Implosion of Three Rivers Stadium
Riverfront Stadium, Cincinnati, Ohio
Much like Three Rivers Stadium, Riverfront was one of the old, ugly multi-purpose stadiums that, while practical, looked worse than a festering zit. It also sat on the Ohio River and was as despised as Three Rivers Stadium after Baltimore sent every team on a quest for a new ballpark. It was also home to a 1970s baseball powerhouse team dubbed “The Big Red Machine.” The likes of Rose and Bench spent the bulk of their careers in the confines of Riverfront Stadium. But even with their historical pull, no one could save the ballpark from impending doom.
On December 29, 2002, the citizens of Cincinnati were treated to a late Christmas present and early New Year's Eve fireworks show when Riverfront Stadium was imploded to make way for Great American Ballpark.
Implosion of Riverfront Stadium
Fulton County Stadium, Atlanta, Georgia
Before the Braves slick new ballpark, it played at Turner Field. A mere 16 years prior to that, the Braves were hitting homers in Fulton County Stadium. This ballpark was famous for being the place where Hank Aaron hit the home run that broke Babe Ruth's career record for homers. In addition to Hammerin' Hank, it was also home to the great Chief Knockahoma. This chieftain would emerge from his teepee in the outfield stands area and do a victory dance every time the Braves knocked a homer.
Eventually, the sorry Braves became a powerhouse in the 1990s, and champions deserve new digs. A new stadium facility was built for the 1996 Summer Olympics in Atlanta, and after the international games, it was converted into Turner Field. Shortly after, in August, 1997, Fulton County Stadium was imploded.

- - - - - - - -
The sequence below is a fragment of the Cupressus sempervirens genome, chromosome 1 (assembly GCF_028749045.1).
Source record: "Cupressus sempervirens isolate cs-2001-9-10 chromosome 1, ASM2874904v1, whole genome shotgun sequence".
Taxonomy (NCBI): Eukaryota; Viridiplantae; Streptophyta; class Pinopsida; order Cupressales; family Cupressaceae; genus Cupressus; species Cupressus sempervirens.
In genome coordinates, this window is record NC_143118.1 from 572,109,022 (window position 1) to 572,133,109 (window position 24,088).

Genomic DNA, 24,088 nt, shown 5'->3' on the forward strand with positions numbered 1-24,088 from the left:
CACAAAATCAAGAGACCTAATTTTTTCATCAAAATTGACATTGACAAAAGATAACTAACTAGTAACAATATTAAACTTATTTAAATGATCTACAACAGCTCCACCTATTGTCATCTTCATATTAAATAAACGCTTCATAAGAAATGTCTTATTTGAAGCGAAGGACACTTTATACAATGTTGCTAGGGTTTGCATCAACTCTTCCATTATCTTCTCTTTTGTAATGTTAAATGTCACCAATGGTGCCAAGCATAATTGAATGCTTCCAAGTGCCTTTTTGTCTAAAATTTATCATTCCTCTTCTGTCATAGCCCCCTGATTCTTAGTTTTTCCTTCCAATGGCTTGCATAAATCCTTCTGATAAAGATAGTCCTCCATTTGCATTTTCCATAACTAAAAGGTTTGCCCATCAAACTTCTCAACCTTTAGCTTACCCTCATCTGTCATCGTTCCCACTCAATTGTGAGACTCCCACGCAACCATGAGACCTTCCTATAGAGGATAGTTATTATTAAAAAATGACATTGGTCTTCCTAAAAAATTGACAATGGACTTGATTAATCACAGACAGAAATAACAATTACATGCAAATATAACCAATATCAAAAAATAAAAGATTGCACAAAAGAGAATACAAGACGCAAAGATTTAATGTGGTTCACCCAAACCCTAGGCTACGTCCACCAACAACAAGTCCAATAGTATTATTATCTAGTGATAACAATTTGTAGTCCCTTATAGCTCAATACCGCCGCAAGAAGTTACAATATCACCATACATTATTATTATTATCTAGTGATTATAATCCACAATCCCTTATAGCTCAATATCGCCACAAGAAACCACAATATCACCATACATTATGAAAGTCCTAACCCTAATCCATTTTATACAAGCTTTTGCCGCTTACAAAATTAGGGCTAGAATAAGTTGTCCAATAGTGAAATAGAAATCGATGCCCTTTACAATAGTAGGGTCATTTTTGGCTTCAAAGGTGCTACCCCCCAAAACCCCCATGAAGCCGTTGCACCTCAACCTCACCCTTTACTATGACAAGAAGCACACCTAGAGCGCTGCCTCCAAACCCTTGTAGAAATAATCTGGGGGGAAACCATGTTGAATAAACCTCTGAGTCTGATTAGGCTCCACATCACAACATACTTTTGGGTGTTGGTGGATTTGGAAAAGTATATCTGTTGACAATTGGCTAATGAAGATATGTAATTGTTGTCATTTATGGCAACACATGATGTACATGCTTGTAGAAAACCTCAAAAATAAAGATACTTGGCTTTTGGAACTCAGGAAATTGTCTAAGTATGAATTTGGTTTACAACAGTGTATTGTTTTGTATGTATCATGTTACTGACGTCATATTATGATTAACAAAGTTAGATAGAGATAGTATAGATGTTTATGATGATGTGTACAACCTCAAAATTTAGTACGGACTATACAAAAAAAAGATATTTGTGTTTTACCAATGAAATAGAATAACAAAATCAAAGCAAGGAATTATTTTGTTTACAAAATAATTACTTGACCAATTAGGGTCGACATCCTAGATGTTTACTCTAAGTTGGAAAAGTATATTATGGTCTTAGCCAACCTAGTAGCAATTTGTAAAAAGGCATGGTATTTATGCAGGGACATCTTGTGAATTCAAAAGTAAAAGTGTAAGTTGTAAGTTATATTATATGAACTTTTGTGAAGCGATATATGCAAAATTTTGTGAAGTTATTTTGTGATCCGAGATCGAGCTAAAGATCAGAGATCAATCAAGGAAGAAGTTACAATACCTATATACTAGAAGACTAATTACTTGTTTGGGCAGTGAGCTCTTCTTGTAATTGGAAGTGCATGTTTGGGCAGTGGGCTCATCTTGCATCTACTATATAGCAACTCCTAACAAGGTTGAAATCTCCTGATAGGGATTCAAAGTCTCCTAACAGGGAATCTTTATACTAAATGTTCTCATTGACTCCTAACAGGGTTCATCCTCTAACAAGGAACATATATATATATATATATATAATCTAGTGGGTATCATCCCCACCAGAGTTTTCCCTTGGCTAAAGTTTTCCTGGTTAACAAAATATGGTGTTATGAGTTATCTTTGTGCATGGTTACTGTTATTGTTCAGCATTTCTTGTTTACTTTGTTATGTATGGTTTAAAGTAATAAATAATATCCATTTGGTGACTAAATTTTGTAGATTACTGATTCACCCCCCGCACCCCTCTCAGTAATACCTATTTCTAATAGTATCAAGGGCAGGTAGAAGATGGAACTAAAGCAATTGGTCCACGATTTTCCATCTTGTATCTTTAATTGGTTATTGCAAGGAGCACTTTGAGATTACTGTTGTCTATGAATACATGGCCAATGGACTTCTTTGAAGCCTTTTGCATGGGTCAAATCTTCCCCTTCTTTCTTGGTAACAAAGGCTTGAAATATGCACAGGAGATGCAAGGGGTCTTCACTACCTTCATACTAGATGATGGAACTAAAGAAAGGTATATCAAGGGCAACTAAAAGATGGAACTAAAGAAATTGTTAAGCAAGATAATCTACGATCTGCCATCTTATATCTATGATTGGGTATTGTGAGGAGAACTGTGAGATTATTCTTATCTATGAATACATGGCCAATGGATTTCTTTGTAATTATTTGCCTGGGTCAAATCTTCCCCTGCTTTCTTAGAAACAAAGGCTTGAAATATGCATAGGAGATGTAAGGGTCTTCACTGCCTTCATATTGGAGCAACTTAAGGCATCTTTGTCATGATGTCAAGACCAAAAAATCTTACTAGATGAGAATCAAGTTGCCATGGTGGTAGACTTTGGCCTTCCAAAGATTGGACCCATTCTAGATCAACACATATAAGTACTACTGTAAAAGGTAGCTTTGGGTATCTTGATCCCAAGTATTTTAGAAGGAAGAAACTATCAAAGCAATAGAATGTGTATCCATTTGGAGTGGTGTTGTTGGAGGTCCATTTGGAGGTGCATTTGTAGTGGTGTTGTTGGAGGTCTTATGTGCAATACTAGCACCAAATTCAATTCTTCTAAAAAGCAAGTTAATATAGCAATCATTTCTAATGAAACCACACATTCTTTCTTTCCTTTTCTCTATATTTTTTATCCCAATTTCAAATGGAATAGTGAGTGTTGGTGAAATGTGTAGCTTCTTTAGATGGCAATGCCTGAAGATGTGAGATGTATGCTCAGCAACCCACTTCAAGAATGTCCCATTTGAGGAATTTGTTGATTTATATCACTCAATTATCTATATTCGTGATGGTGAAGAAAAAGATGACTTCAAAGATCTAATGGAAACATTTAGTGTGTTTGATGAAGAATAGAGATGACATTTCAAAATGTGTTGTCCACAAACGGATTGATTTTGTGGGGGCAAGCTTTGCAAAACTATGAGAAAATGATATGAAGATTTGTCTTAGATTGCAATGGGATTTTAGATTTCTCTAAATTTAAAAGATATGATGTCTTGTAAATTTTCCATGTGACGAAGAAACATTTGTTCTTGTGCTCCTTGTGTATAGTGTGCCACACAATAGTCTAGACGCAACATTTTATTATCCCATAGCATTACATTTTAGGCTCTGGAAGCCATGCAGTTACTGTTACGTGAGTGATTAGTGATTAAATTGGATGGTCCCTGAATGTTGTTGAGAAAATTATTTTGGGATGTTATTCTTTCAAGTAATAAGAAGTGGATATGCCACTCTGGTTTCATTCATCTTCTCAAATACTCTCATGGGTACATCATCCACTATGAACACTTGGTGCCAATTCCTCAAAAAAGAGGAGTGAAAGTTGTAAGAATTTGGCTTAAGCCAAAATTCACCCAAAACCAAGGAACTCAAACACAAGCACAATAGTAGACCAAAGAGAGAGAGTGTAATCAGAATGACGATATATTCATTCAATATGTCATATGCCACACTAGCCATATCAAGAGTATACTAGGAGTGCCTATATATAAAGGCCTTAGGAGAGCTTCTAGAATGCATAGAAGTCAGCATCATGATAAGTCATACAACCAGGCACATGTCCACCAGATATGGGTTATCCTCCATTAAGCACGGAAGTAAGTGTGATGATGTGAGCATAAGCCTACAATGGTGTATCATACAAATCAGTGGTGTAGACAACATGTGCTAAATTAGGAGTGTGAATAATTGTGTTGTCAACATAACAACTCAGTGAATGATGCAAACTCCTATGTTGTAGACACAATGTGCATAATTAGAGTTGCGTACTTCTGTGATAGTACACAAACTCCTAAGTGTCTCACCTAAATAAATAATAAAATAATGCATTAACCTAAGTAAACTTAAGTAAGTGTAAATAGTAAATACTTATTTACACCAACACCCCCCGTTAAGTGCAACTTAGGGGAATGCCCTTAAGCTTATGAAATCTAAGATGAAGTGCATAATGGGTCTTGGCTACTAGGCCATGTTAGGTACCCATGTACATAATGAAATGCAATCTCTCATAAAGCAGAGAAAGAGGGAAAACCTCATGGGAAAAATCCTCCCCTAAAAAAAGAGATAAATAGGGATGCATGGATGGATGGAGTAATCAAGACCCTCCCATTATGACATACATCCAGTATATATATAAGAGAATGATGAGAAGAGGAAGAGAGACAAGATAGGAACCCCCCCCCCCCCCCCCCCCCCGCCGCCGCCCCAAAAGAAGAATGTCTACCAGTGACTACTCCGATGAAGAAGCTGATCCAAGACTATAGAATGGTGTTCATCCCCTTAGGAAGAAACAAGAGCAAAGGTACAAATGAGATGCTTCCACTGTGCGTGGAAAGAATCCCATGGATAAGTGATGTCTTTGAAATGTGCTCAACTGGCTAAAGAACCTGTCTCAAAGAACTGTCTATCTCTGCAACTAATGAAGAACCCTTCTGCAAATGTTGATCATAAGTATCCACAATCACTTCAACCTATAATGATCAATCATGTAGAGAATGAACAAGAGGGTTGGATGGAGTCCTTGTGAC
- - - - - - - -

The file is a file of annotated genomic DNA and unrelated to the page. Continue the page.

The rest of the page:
Fulton County Stadium Implosion
Veteran's Stadium, Philadelphia, Pennsylvania
Veteran's Stadium had a rough life. Anyone or anything growing up in Philadelphia had a rough life, and Phillies fans were testament to that. Known for their rambunctiousness, the fans were the reason that Veteran's Stadium was the only ballpark in baseball to have it's own holding cell. That's something; not sure what, but something.
Despite the fans' best efforts, they could not destroy the concrete monolith of a ballpark, but modernization could. Philadelphia finally caved and planned a new ballpark that was filled with the latest amenities. As a result, the rough and tumble ballpark (and temporary jail) was imploded in March of 2004
Implosion of Veteran's Stadium
The Metrodome, Minneapolis, Minnesota